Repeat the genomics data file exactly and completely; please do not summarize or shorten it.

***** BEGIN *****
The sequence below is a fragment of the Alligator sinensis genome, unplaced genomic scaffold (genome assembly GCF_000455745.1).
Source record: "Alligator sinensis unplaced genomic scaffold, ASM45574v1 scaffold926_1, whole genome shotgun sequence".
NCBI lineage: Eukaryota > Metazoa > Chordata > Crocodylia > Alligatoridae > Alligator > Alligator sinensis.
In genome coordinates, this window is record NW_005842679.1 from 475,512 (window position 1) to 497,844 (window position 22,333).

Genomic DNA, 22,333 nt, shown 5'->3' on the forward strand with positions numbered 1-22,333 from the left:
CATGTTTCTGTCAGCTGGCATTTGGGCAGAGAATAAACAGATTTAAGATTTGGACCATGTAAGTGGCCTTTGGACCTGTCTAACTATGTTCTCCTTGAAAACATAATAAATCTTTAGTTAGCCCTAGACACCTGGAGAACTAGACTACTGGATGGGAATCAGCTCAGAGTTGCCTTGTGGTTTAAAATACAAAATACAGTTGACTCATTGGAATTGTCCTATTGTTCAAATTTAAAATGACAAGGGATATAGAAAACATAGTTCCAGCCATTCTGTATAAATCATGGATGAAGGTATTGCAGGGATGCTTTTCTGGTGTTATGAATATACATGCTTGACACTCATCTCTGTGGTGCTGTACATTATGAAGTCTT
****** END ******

The sequence below is a fragment of the Alligator sinensis genome, unplaced genomic scaffold (genome assembly GCF_000455745.1).
Source record: "Alligator sinensis unplaced genomic scaffold, ASM45574v1 scaffold926_1, whole genome shotgun sequence".
NCBI lineage: Eukaryota > Metazoa > Chordata > Crocodylia > Alligatoridae > Alligator > Alligator sinensis.
In genome coordinates, this window is record NW_005842679.1 from 475,512 (window position 1) to 497,844 (window position 22,333).

Genomic DNA, 22,333 nt, shown 5'->3' on the forward strand with positions numbered 1-22,333 from the left:
CATGTTTCTGTCAGCTGGCATTTGGGCAGAGAATAAACAGATTTAAGATTTGGACCATGTAAGTGGCCTTTGGACCTGTCTAACTATGTTCTCCTTGAAAACATAATAAATCTTTAGTTAGCCCTAGACACCTGGAGAACTAGACTACTGGATGGGAATCAGCTCAGAGTTGCCTTGTGGTTTAAAATACAAAATACAGTTGACTCATTGGAATTGTCCTATTGTTCAAATTTAAAATGACAAGGGATATAGAAAACATAGTTCCAGCCATTCTGTATAAATCATGGATGAAGGTATTGCAGGGATGCTTTTCTGGTGTTATGAATATACATGCTTGACACTCATCTCTGTGGTGCTGTACATTATGAAGTCTT